Tuesday, 15 September 2015


Check it out... if you are a fan of subtetly within your superhero music, Marco Beltrami and Philip Glass' Fantastic Four relying less on fanfare and thematic employment than texture and detail to tell its story

Skip it... if you demand your superhero scores served with the muscular grunt that has characterised DC and Marvel's latest releases so consistently


As one of 2015's most ridiculed and universally reproached features, Josh Trank's disastrous Fantastic Four netted both critical and financial dismissal upon initial release, and such has not changed since. From the screenplay to the visual effects; from the performances to the horrendous pacing, virtually nothing in this film stands out as worthy of appraisal; a rare feat, even for the over-saturated, tired superhero genre. The only redeemable element present within this hunk of bile happens to be the much anticipated score from Marco Beltrami and Philip Glass. A collaborative effort that is as strange as it is successful, Fantastic Four serves as one of the finest film scores of the year thus far, the piece possessing of rousing orchestrations, detailed soundscapes, a sense of kinetic motion present in both slow and fast-paced instances, and impressive action material. Whilst weighed down by the visual context's deplorable structure, Beltrami and Glass still manage to find ways to enunciate progression in character and themes; just look at the way they build the central leitmotif of their work in 'Building the Future', the general crescendo that defines the piece allowing for a feeling of forward movement. Beltrami is obviously the composer who had the most influence over the score, his writing admittedly stylish yet clearly more straight-forward than his contemporary's work; Glass' minimalistic inclinations and rhythmic arpeggios are scattered across the course of the album. The two composer's bring their individual styles together to create a cohesive, balanced and entertaining work.

With last year's The Giver and The Homesman, Beltrami established his aptitude for stripped down writing, both scores fairly restrained in nature, yet ever the more impactful for it. The gorgeous climax of The Giver is a testament to Beltrami's capabilities as a dramatic composer, and he implements many of the same components seen in that score here. In this regard, Fantastic Four is more similar to Craig Armstrong's The Incredible Hulk than any other modern superhero score; whilst your typical brawny Tyler-esque brass passages remain in moderate quantity, Glass and Beltrami have managed to incorporate a level of subtlety and intricacy sorely missing from the rest of the genre as-of late. It does suffer from a lack of truly memorable leitmotifs, every melodic identity part the central theme disappointingly forgettable, and a small number of tracks pass by without a smidge of consequence. But for the most part, Beltrami and Glass punctuate every moment of drama or tension with rich and vivid compositions. Wonder is given voice during 'The Garage' (which features prominently a woodwind line that feels taken directly out of Horner's The Amazing Spider-Man). As the heroes develop their relationships with one-another and work towards building a teleportation device, stirring crescendos and dramatic performances of the main theme litter the album, as evidenced by 'Baxter', 'The Lab', 'It Begins' and the aforementioned, stunning 'Building the Future'. Goldsmith influences can be heard on the mysterious and gradually escalating 'Maiden Voyage', the woodwinds heard in the first thirty seconds of the piece immediately reminiscent of those found throughout Alien. As the film eventually reaches its climax (after what seems an eternity, thanks to the uneven pacing), Beltrami and Glass offer us an abundance of truly brilliant action music, some of it melodic in essence ('"Run"'), but a vast majority let loose to flutter in all manner of directions. The standout action pieces conclude the duration, with 'He's Awake', 'Pursuit' and 'Strength in Numbers' serving as an appropriately gripping climax for the score. It's some of the most frenetic yet easily accessible action writing of Glass and Beltrami's independent careers, their styles gelling harmoniously together during this brilliant culmination. From beginning to end, Fantastic Four is a delectably fascinating ride; it's never wholly distinct in execution or sound, but it does offer a great deal of meticulous, ornate music that amazes, shocks and rivets. How much you enjoy the score as a whole depends on how closely you offer your attention, and whether or not you're willing to dismiss the less dynamic of cues in favour of the highlights. All the same, there is something for everyone on this highly absorbing effort. You can purchase Fantastic Four on Amazon or iTunes, here and here.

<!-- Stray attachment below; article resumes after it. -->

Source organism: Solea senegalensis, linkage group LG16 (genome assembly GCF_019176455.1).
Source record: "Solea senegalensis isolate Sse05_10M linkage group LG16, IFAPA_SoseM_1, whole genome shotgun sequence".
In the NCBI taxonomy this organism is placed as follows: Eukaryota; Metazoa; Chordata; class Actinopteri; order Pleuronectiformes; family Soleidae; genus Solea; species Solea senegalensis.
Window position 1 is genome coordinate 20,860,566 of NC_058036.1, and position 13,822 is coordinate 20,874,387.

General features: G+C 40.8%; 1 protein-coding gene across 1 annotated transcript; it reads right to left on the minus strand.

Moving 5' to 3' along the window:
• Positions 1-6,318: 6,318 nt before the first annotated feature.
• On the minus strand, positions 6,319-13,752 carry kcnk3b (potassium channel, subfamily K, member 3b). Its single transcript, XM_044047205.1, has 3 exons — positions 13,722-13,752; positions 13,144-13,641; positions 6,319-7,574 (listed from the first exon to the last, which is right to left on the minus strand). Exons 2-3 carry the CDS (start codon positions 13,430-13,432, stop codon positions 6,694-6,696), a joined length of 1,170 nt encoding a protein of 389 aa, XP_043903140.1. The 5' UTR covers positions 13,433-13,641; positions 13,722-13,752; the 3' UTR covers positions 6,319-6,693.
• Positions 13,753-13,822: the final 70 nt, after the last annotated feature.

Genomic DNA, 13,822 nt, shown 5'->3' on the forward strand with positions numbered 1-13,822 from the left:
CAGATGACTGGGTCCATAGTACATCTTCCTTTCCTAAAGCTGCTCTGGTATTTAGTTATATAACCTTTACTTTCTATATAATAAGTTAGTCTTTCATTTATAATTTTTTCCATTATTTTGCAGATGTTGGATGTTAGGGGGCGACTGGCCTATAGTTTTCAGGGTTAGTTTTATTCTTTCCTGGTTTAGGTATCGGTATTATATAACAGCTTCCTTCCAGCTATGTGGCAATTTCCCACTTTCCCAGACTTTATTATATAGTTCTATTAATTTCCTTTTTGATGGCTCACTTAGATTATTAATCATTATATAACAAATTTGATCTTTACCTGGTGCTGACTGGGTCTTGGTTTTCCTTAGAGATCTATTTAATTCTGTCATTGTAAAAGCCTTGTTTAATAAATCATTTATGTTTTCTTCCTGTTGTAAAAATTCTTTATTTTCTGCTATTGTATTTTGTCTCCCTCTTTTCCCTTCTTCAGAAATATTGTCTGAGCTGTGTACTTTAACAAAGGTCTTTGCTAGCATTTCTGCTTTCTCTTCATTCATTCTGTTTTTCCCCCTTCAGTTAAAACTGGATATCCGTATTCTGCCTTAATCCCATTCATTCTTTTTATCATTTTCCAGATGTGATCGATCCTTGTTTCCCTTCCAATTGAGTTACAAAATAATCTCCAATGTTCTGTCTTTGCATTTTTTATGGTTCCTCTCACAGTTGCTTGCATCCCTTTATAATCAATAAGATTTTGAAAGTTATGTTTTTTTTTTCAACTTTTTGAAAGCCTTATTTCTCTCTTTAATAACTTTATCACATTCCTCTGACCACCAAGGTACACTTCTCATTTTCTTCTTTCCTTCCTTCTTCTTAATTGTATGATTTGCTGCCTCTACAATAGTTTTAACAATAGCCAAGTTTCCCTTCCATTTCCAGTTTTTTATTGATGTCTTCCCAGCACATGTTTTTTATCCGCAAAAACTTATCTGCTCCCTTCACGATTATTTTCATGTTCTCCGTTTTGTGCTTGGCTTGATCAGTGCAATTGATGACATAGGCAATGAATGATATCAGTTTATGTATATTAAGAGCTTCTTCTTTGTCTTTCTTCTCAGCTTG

Additional notes about release: a digital bonus track is available on MP3 and iTunes only, entitled 'Another Body'. 

Track Listing

1.Fantastic Four Prelude5:16
2.Transporting the Car2:26
3.Science Fair1:03
4.Arriving in the City2:45
5.Boardroom, Baxter's Lab0:45
6.Reed Enters the Lab0:52
7.Meeting Victor0:52
8.Johnny In the Lab0:34
9.Building the Shuttle2:49
10.Elder Arrives3:11
11.Neil Armstrong2:57
12.Quantum Shuttle1:56
13.First Footprints4:00
14.Planet Zero Escape2:38
15.Elder and Storm, Ben's Drop2:27
16.Real World Applications1:39
17.Elder Pressures Storm1:01
18.Looking For Reed1:58
19.Ben's Mission, Finding Reed1:09
20.Storm Talks With Johnny1:49
21.Return to Planet Zero2:42
22.Victor's Wake6:55
23.In Pursuit of Victor3:01
25.End Titles6:15
26.MP3 & ITUNES ONLY: Another Body (EL-P)5:30
Total Album Time:71:47

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